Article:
There are no words to describe what it feels like to watch your beloved children greet your beloved husband with such exuberant love. And there is no snapshot, no selfie, no clip that could capture such a moment. Nothing could record the beating of my heart as I watched my children love the man I married. No recording was necessary. It is the moment in my life during which I was certain I had arrived into the life I had dreamed of. And I am positive if I were to watch a recorded clip of this moment it would not be half as wonderful as it is in my memory.
If the disciples had cell phones would we bother following Jesus today? If the stories we have been told about the man from Nazareth were not stories passed through generations and changed by time, but instead forever frozen in a clip, would they carry the same poignancy? If I could watch with one tap Jesus’ healing of the paraplegic, would I be moved to tears or despair?
Some might argue that such clips would substantiate Jesus’ life and ministry, offer proof to doubters. I, on the other hand, am utterly disinterested in proof. I am drawn to Jesus because of the way his life intersects with mine and the mysterious emotions that intersection gives birth to. If what is recorded about Jesus actually happened exactly as said is of little concern to me. I am more moved that the stories of his life have been told, and told, and told, again and again, with the same intensity of emotion, the same strengthening of community, the same blossoming of meaning and purpose. This telling, and its fruits, has fed my faith.
I am certain my grandchildren will rather hear of the June afternoon their parents raced to greet their grandfather after his three week trip. I am certain my telling, years after it happened, will convey with greater depth the power of that moment upon my life, than if I had recorded it with my phone. I am certain that my telling will change, but one truth will remain: it is a moment that will forever shape me.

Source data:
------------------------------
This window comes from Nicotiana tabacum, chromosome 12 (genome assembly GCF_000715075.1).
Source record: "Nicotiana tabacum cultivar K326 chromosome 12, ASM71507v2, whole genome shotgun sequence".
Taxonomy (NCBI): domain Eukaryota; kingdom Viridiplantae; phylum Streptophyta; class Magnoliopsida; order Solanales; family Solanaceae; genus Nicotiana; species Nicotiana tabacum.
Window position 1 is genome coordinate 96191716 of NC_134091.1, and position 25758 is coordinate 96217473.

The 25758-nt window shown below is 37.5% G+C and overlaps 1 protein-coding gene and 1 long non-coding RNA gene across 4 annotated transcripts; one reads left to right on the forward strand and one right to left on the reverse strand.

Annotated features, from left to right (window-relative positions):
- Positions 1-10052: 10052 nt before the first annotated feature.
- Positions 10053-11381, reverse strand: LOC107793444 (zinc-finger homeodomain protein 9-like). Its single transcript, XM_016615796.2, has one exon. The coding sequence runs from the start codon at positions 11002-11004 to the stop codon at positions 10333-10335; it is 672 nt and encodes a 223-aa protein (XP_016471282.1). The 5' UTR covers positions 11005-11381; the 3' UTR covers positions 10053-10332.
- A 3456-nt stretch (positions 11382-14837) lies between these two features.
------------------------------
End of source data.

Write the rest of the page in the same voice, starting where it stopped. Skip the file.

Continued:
In the same way, I am certain that many of the stories about Jesus have changed over the years. But I am also certain that these stories remain because something so powerful and beautiful occurred that demand that they be told. The preacher Tex Sample begins every Bible story by saying, “I don’t know if things happened this way or not. But I know this story is true.”
Don’t stop taking pictures. Or even selfies or clips. They are a new and beautiful way to tell the human story. But please do more than use your cell phones. Be present to the moments unfolding before you in such a way that they are lodged in your heart forever. Please share them with the next generation. And remember—truth is more important than accuracy. All of our stories are true.
Rev. Abigail A Henrich (ehm!) is an ordained minister who earned her stripes at Princeton Theological Seminary and Colgate University. That said, Abby is really a mother-pastor-spouse who lives in a kinetic state of chaos as she moves from her many vocations: folding laundry, preaching, returning phone calls, sorting lunch boxes, answering e-mails, and occasionally thinking deep thoughts in the shower. Unabashedly she is a progressive Christian who believes some shaking up has got to happen in the church.